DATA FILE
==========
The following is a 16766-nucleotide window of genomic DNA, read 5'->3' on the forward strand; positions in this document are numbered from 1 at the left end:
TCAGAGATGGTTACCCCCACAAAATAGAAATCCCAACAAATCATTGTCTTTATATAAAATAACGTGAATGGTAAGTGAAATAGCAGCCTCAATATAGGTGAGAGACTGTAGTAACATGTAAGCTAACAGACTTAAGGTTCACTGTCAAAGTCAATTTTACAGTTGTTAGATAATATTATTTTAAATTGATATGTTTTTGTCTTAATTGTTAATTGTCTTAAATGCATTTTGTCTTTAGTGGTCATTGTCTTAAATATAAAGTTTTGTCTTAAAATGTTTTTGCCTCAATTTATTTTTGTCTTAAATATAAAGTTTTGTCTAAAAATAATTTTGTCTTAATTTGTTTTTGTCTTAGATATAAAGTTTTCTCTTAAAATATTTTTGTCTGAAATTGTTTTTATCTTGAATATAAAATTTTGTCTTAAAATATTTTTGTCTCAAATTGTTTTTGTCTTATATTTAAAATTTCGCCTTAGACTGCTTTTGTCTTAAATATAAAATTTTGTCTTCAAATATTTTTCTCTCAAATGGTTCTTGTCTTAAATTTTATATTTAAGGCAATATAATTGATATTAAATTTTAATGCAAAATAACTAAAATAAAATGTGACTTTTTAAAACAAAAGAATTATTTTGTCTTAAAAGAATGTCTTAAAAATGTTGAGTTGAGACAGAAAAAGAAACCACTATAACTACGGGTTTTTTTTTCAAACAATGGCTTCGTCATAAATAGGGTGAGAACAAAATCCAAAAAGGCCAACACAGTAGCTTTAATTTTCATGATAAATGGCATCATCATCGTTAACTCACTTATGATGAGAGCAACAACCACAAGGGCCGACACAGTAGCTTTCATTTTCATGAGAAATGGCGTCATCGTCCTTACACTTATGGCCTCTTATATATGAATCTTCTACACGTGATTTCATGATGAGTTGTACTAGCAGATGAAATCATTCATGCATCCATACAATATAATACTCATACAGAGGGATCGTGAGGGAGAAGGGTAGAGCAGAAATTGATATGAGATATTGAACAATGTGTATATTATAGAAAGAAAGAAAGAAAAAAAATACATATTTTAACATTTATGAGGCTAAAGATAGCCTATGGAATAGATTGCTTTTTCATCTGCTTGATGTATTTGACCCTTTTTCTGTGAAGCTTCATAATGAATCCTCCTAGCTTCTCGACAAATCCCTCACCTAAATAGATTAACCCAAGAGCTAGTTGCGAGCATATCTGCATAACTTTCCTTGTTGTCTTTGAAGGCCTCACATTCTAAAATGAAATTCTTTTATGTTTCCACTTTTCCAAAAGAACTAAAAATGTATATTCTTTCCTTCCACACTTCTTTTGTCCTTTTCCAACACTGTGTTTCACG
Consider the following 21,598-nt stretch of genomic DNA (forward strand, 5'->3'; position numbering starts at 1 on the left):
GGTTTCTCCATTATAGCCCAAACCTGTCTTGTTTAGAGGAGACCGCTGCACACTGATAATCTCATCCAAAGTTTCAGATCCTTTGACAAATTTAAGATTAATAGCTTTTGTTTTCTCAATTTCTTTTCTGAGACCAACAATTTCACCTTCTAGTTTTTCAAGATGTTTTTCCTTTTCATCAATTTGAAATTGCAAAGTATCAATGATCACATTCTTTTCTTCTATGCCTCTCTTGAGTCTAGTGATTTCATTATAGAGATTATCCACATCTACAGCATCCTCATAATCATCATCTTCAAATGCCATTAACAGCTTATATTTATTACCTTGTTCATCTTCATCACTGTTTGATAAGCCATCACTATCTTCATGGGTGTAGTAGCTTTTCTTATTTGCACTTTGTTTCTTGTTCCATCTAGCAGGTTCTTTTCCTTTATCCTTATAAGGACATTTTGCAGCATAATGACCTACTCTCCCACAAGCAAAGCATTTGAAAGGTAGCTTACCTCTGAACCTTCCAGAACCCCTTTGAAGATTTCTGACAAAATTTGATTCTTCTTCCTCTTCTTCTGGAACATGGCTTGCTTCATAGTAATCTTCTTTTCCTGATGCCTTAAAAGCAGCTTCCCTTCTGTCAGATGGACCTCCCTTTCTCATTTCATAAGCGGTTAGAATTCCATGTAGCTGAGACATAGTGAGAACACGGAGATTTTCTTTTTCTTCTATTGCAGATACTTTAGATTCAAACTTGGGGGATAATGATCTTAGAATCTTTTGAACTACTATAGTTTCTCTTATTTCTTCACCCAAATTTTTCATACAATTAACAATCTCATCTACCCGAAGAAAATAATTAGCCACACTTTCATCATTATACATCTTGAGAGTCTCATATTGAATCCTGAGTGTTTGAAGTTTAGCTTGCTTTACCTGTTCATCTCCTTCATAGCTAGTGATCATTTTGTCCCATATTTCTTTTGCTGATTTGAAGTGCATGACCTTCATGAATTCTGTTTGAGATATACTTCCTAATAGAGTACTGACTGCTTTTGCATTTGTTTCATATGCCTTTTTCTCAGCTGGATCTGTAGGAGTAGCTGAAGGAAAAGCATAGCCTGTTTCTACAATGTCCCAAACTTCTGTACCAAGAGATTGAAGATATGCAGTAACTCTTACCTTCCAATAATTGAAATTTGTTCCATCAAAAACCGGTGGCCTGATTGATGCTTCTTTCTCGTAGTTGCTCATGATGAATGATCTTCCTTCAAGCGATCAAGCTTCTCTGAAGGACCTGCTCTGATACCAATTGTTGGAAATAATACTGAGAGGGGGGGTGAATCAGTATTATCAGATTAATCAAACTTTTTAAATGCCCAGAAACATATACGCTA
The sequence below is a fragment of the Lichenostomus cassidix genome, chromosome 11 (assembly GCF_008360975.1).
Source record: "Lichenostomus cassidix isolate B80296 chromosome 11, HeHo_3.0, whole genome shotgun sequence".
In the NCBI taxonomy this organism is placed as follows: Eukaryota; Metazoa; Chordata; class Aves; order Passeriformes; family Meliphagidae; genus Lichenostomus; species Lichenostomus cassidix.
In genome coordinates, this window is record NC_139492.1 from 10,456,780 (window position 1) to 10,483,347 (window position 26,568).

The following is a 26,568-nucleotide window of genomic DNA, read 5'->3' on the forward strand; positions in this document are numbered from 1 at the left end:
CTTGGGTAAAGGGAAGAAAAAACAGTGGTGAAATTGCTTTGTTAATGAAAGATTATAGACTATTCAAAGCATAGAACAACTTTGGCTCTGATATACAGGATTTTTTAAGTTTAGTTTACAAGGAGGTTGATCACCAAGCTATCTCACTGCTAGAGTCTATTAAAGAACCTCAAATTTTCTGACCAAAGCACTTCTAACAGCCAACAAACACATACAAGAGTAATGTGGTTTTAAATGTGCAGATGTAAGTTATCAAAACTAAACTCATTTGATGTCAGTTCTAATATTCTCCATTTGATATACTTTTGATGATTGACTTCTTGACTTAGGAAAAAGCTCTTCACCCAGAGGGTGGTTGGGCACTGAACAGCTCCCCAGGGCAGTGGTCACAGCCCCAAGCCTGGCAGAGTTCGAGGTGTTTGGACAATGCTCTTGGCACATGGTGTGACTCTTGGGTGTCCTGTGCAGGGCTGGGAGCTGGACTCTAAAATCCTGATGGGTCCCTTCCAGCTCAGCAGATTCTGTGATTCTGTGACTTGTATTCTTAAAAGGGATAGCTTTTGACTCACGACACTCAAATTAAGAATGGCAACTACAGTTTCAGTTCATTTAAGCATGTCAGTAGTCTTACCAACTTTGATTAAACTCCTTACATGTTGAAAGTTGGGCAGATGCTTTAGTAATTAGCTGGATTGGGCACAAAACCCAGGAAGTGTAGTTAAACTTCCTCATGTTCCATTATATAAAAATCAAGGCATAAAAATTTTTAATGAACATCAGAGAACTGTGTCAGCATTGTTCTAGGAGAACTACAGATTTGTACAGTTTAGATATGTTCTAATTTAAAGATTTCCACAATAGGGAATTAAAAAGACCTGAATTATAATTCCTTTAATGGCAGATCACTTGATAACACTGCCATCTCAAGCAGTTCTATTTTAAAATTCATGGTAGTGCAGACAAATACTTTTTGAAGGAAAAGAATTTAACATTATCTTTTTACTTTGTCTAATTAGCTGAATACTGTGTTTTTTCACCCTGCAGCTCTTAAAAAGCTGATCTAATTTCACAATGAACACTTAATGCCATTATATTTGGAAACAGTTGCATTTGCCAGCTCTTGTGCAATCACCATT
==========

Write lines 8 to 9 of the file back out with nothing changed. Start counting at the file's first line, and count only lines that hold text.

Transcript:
In genome coordinates, this window is record NC_139492.1 from 10,456,780 (window position 1) to 10,483,347 (window position 26,568).

The following is a 26,568-nucleotide window of genomic DNA, read 5'->3' on the forward strand; positions in this document are numbered from 1 at the left end: